Researchers equip Mario characters with social intelligence
Wed 3 Feb 2016
Scientists have designed artificial intelligence software to apply social skills [PDF], based on human thinking and behaviour, to popular video game characters such as Mario, Luigi, Yoshi and Toad from the Super Mario Bros franchise.
The German team, based at Tübingen University’s Cognitive Modeling group, explained that although smart systems are playing an increasing role in gaming, social intelligence is still lacking. ‘While artificial intelligence has made tremendous progress in the field of computer gaming, artificial social intelligence is frequently no more than a marginal feature in the shadow of theoretical applications,’ said one of the team’s developers Fabian Schrodt.
Led by Professor Martin Butz, the researchers taught the game characters to watch and communicate with each other, as well as to learn from their surroundings. This was achieved through attaching a cognitive control loop to each agent, integrating insights from cognitive science, linguistics and psychology.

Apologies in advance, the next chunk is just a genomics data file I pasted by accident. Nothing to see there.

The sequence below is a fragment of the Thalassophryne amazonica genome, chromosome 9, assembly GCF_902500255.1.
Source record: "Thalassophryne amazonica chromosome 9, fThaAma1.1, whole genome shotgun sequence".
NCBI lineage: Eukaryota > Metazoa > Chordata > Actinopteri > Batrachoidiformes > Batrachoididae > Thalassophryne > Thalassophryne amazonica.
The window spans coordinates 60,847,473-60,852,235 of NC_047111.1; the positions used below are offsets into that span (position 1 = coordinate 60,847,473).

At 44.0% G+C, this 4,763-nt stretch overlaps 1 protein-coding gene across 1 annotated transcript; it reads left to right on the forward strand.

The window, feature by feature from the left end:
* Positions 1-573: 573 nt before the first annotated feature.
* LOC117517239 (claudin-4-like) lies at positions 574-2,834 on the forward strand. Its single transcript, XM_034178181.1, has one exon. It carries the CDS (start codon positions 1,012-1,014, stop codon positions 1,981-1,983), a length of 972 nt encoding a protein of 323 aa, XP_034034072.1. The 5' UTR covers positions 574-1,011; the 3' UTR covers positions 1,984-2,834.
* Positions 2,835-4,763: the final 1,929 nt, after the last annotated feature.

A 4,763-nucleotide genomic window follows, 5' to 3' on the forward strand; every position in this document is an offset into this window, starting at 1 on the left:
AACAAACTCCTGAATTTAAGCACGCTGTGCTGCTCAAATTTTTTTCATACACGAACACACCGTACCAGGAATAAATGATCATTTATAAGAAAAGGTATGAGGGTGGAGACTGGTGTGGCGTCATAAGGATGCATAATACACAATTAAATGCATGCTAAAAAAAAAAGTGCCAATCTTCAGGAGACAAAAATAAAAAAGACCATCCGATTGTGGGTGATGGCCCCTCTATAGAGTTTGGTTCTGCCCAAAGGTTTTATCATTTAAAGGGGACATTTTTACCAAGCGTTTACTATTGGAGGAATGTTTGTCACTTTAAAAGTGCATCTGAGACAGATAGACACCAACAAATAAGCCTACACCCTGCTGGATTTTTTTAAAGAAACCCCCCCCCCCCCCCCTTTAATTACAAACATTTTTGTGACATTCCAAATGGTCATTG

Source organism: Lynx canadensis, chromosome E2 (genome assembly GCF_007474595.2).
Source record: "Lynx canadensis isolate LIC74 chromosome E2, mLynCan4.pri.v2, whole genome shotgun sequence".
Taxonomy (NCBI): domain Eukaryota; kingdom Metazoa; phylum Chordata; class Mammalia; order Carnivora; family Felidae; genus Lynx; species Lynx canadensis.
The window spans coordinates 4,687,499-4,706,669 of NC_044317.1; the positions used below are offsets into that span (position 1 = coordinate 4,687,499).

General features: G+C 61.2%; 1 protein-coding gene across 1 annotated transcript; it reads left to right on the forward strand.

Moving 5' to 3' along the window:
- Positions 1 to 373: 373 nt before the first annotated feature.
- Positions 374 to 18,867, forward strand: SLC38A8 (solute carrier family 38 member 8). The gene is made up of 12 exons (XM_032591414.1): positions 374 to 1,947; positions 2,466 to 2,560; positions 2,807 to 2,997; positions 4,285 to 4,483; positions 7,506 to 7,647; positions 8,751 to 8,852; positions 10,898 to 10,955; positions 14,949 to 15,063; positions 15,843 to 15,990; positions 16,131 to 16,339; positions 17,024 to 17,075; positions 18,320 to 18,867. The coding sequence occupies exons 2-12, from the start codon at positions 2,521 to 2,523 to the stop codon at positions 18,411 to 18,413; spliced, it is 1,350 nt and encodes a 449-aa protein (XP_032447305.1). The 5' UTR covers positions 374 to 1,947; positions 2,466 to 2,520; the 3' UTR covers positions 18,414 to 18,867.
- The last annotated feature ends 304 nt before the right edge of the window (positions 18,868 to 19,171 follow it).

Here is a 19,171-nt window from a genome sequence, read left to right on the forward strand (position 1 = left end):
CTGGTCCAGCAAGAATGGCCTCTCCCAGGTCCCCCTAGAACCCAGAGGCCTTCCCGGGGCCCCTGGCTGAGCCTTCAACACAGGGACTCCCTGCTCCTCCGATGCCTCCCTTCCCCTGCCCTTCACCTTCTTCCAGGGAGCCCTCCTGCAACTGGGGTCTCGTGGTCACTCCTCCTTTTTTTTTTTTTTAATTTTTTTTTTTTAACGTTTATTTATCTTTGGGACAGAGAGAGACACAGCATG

Characters were programmed to develop a motivation system, inspired by the need for wealth, progress, and full health. These drives then triggered specific game events, for example with a stronger longing for wealth, Mario would strive to reach more coins.
A release this week detailed that Mario could ask Toad how he’d collected coins, learn from Toad’s advice and put it into practice. In team play, the system allowed the figures to work together to achieve common goals. In this instance, Mario and Toad could learn to team up and stand on each other’s heads to reach coins placed in high positions. The socially-adapted game also enabled characters to turn against one another, even if they originally had a friendly relationship, should they be insulted or intentionally hurt.
The scientists have released a video of the prototype game in which they equip Mario with artificial social intelligence. In the clip Mario is presented as a self-motivated character who appears to live in his environment. The gamer can interject and influence his actions by giving abstract orders or motivational instructions through speech control. Mario can even ask for help or further information from the gamer to achieve his mission.
The researchers hope to continue developing the system, particularly for application in education and in future integration with computer games, human-machine research and driving assistance.